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Is There Any Hidden Information in Annual Reports’ Images?

Is There Any Hidden Information in Annual Reports’ Images?

Posted September 19, 2022


Can the number or type of images in a firm’s annual report tell us anything about the firm? Or is it just a marketing strategy that doesn’t hold any further information? With the help of novel machine learning techniques, the authors Azi Ben-Rephael, Joshua Ronen, Tavy Ronen, and Mi Zhou study this problem in their paper “Do Images Provide Relevant Information to Investors? An Exploratory Study”. 

Firms seem to use more and more images in their annual reports. The authors ascribe this fact to the so-called ‘information theory’, meaning that by the extensive use of images, they make the content more engaging to the reader and easier to understand. The images help to do this in three ways: they support the narrative proposed in the text, they help to focus the reader’s attention on what the firm wants to emphasize, and lastly, they simply make the text more engaging, thus keeping the reader’s attention. The authors oppose this theory to the theory that explains visual readability as a marketing strategy or a way of boosting positive sentiment in the public, for which they don’t find sufficient evidence.

This study is innovative because even though the readability of the annual reports has been studied before, it was never the informativeness of the images themselves. Visual readability, the term authors choose for this feature of the reports, measures how much the usage of images supports the narrated story in the text. The Google Vision API machine learning that the authors use allows them to explore the informativeness of pictures on the page level. That way, they are able to assign individual images differential weights depending on the layout of the page and allow for a more complex insight. Each picture is analyzed and assigned words that describe it, as you can see in the figures below. This way, ‘non-informative images, such as logos, can be distinguished from ‘informative images’, which help to underline the meaning of the text itself. The analysis is run within-firm, so other factors don’t influence the results. 

Once the pages containing the visual elements are identified, the authors construct two metrics. The first one is PAV, or ‘the percentage of all visuals’, which is defined as the ratio of pages with any visual elements to the number of all pages in the report. Over the whole sample, this is on average around 10,2%. The authors find a positive association between this metric and the number of institutional holdings of the firm in the next year. It also seems to be associated with a positive change in the bond ratings, an increase in the firm’s sales, and in ROA.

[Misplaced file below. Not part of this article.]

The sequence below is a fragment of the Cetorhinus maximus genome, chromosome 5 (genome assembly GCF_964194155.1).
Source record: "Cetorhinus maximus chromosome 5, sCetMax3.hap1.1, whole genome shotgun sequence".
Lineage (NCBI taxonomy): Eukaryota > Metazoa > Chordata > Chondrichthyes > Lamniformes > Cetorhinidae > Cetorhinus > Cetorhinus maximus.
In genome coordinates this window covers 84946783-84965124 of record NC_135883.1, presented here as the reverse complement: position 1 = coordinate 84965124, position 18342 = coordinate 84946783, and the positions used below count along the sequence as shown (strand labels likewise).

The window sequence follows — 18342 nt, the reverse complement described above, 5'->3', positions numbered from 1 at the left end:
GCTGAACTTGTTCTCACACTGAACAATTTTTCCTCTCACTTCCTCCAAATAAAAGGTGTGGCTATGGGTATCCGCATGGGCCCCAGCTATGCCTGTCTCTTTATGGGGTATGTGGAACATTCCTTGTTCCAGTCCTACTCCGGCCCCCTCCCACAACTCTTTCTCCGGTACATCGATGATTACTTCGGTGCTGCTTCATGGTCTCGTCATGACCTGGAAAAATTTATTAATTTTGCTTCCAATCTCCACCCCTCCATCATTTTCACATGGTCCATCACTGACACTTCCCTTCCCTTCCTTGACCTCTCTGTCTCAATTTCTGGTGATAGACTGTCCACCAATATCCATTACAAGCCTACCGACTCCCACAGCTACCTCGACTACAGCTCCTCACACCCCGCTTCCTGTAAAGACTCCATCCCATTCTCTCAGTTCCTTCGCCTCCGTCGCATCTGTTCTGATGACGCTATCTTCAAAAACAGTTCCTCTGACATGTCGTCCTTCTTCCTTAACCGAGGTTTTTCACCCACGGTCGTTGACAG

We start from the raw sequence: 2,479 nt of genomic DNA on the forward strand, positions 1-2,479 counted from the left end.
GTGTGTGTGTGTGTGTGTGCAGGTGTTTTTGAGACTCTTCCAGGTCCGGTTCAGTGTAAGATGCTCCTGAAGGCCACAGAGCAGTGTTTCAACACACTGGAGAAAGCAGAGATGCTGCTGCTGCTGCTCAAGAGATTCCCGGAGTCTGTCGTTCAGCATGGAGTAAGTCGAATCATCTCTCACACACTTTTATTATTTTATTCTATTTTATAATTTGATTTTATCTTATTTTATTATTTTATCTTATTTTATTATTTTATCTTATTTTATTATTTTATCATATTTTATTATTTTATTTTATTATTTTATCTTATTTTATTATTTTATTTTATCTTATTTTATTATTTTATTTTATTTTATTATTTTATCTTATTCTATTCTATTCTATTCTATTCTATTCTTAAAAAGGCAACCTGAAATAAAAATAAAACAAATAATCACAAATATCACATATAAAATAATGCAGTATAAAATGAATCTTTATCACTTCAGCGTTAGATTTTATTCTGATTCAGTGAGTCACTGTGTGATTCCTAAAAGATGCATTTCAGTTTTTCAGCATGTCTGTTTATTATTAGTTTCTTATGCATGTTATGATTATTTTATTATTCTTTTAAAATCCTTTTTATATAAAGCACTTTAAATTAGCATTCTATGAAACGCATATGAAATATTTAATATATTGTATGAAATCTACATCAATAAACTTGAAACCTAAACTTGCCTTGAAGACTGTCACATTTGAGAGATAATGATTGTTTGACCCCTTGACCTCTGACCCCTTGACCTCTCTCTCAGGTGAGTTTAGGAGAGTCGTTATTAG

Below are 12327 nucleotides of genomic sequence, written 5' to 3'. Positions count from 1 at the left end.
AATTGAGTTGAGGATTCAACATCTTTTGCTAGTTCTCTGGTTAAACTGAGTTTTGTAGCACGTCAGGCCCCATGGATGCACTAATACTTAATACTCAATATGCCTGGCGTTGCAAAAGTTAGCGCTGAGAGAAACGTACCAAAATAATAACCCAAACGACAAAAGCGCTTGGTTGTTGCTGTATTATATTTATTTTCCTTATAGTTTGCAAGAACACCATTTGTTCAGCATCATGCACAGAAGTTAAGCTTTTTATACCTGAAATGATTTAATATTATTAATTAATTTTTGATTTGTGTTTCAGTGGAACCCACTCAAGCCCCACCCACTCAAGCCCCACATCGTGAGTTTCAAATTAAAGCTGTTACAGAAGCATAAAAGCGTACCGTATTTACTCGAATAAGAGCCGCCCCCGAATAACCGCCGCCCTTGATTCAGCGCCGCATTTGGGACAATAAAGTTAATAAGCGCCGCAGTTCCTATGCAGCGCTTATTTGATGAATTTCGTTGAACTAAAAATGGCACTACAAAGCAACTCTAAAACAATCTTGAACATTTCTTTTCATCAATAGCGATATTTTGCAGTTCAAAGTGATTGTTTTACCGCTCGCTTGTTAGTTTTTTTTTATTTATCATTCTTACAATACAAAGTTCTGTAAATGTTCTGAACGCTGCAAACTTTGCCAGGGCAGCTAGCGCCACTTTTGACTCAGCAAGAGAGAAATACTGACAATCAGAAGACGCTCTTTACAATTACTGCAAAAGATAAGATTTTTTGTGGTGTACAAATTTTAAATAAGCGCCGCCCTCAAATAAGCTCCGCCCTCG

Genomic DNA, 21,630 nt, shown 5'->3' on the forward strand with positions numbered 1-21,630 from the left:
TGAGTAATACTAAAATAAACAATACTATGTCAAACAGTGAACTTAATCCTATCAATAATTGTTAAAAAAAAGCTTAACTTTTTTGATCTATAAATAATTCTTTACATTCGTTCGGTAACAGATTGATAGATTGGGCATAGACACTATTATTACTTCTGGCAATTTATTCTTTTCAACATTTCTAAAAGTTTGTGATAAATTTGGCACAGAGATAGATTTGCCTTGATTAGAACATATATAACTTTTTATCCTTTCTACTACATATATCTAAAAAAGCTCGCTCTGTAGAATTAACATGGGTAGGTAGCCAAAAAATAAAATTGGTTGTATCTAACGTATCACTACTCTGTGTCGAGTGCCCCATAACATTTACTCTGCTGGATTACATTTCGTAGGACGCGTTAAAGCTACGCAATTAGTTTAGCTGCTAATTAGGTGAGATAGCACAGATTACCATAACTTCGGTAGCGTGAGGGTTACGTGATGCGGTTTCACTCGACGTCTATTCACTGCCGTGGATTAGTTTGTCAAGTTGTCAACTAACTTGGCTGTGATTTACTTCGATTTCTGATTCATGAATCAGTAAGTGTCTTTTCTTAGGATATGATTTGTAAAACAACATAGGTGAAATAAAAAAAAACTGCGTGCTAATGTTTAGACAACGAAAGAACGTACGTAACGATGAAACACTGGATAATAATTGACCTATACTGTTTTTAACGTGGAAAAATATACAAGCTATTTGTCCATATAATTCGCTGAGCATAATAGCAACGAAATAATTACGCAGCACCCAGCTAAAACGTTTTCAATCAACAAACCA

The other studied measure is titled RFC, which is the increase in information reinforcement. In other words, whether the images used are related to the words in the text of the report. This also seems to be associated with an increase in the bonds ratings, lower analyst disagreement, and better forecast accuracy. 

Authors: Azi Ben-Rephael, Joshua Ronen, Tavy Ronen, and Mi Zhou

Title: Do Images Provide Relevant Information to Investors? An Exploratory Study


Abstract: We introduce the concept of “visual-readability” in annual reports and use novel machine-learning algorithms to construct visual-readability metrics: visual use and information-content-reinforcement (the degree to which information content in images reinforces text). We find that increased news coverage and asset growth are associated with increased visual use. In turn, increased visual use is associated with subsequent-year realizations: lower risk and cost-of-capital, increased institutional holdings, and higher bond ratings, market share, and ROA. Further, the degree of information-content-reinforcement is associated with subsequent lower analyst disagreement and greater forecast accuracy. By and large, our results are consistent with an information-based story.

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